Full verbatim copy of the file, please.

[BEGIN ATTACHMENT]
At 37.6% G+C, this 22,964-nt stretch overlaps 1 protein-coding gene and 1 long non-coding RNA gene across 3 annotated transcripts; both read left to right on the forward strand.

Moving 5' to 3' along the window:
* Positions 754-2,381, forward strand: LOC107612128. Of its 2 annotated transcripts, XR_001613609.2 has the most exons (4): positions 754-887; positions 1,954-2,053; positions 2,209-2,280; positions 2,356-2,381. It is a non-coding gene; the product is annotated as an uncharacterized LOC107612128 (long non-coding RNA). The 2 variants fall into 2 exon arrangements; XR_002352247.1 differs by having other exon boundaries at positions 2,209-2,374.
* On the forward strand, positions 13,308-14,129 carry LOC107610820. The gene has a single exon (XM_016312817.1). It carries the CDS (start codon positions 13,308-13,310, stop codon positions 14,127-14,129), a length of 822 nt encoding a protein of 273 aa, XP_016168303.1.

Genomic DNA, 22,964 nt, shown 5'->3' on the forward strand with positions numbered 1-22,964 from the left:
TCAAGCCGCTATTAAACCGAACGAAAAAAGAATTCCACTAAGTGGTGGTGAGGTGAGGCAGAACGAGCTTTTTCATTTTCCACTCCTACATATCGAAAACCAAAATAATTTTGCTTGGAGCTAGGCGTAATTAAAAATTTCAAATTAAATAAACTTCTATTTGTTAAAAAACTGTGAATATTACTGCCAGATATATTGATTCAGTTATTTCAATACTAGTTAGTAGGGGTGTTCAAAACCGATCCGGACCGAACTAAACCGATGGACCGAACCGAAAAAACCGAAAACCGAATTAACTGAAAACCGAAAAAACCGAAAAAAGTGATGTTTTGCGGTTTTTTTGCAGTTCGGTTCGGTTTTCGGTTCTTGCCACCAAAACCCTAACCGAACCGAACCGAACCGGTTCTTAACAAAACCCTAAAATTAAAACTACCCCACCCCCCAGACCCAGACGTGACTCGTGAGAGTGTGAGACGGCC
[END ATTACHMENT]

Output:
At 37.6% G+C, this 22,964-nt stretch overlaps 1 protein-coding gene and 1 long non-coding RNA gene across 3 annotated transcripts; both read left to right on the forward strand.

Moving 5' to 3' along the window:
* Positions 754-2,381, forward strand: LOC107612128. Of its 2 annotated transcripts, XR_001613609.2 has the most exons (4): positions 754-887; positions 1,954-2,053; positions 2,209-2,280; positions 2,356-2,381. It is a non-coding gene; the product is annotated as an uncharacterized LOC107612128 (long non-coding RNA). The 2 variants fall into 2 exon arrangements; XR_002352247.1 differs by having other exon boundaries at positions 2,209-2,374.
* On the forward strand, positions 13,308-14,129 carry LOC107610820. The gene has a single exon (XM_016312817.1). It carries the CDS (start codon positions 13,308-13,310, stop codon positions 14,127-14,129), a length of 822 nt encoding a protein of 273 aa, XP_016168303.1.

Genomic DNA, 22,964 nt, shown 5'->3' on the forward strand with positions numbered 1-22,964 from the left:
TCAAGCCGCTATTAAACCGAACGAAAAAAGAATTCCACTAAGTGGTGGTGAGGTGAGGCAGAACGAGCTTTTTCATTTTCCACTCCTACATATCGAAAACCAAAATAATTTTGCTTGGAGCTAGGCGTAATTAAAAATTTCAAATTAAATAAACTTCTATTTGTTAAAAAACTGTGAATATTACTGCCAGATATATTGATTCAGTTATTTCAATACTAGTTAGTAGGGGTGTTCAAAACCGATCCGGACCGAACTAAACCGATGGACCGAACCGAAAAAACCGAAAACCGAATTAACTGAAAACCGAAAAAACCGAAAAAAGTGATGTTTTGCGGTTTTTTTGCAGTTCGGTTCGGTTTTCGGTTCTTGCCACCAAAACCCTAACCGAACCGAACCGAACCGGTTCTTAACAAAACCCTAAAATTAAAACTACCCCACCCCCCAGACCCAGACGTGACTCGTGAGAGTGTGAGACGGCC